The model is forced by daily temperature and precipitation time series from the 1980–2100 time period. Past meteorological data is taken from MeteoSwiss (2013) weather stations in the vicinity of the catchment area. For future time series the downscaled climate scenarios are used (see Section 3.1). The empirical character of the glacier and runoff model requires calibration of various model parameters which is done by means of past ice volume changes, direct mass balance measurements and runoff records. Gabbi et al. (2012) describe the application of the GERM model to our case study. It provides further details about calibration and validation. If it presents the A1B GHG scenario results, the A2 and RCP3PD ones are unpublished so far.

For glacier projections the distribution of ice mass in the modeling domain has to be known. Due to scarce or non existent measurements of ice-thickness, estimation approaches are commonly used (Farinotti et al. 2009). Our own previous estimations showed a total ice volume of 4.41 ± 1.02 km 3. However, recently performed area-wide ice-thickness measurements revealed a smaller ice volume of 3.69 ± 0.31 km 3 (-16 %). We test both initial ice volumes to quantify the sensitivity of our results to this parameter.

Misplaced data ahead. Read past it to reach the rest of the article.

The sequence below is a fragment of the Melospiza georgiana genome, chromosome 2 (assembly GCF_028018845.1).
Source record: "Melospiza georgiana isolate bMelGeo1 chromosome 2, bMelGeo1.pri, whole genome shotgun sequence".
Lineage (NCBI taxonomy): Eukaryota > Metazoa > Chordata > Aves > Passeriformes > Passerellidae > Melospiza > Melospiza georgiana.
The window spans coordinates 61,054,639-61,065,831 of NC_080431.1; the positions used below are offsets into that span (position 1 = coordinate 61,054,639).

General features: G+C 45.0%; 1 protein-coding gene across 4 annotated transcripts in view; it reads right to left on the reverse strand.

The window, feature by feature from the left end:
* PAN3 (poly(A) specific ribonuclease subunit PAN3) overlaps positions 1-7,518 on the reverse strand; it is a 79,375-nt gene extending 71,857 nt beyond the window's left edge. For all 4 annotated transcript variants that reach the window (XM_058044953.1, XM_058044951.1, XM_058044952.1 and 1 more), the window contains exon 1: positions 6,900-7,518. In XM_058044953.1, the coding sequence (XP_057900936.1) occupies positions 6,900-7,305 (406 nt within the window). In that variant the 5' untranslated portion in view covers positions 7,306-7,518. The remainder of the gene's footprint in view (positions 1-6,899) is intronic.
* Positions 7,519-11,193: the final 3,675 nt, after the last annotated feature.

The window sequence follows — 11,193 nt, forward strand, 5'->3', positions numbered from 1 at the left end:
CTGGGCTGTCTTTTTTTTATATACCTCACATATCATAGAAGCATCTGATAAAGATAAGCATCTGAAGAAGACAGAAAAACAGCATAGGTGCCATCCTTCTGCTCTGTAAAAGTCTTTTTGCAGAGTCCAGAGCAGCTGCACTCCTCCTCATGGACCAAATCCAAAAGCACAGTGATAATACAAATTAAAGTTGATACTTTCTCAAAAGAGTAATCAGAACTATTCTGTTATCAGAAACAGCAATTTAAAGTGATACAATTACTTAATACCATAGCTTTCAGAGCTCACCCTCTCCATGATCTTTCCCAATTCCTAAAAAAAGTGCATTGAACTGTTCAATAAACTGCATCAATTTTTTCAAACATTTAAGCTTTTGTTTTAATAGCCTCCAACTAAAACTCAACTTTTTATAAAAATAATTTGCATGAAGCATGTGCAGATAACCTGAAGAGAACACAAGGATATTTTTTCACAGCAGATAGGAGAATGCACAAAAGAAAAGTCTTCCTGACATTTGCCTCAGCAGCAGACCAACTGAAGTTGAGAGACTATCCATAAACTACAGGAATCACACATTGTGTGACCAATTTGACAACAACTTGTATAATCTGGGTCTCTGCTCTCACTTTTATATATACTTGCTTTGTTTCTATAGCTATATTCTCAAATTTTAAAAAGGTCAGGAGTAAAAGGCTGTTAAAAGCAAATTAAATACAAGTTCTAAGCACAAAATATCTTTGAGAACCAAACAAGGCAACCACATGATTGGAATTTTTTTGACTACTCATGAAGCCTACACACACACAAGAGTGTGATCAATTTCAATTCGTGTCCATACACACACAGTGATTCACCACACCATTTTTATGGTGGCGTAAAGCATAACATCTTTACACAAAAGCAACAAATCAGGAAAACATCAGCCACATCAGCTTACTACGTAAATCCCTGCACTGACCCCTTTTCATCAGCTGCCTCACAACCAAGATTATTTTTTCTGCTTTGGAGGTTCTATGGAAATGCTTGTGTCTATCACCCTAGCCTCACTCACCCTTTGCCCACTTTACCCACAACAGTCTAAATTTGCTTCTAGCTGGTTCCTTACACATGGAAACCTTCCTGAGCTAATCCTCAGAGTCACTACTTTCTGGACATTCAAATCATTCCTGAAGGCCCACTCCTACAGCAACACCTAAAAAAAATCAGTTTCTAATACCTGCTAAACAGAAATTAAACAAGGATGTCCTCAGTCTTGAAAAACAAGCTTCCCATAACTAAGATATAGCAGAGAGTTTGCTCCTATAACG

Wholesale Electricity Price Models

For electricity price, we consider one reference, called Ref, which is the repetition of historical prices, and three price models, explained below. They are parameterized with EEX German electricity spot prices (EEX 2013). This index is more relevant for the long-term forecasting, since it is the expression of the leading exchange market in Europe. The period of calibration of all our models is 01-Apr-2001 to 31-Mar-2012. In order to get the real price, we use the Harmonised Index of Consumer Prices (HICP) for Germany provided by Eurostat (2013). Thus all our revenues are year 2005 € equivalent.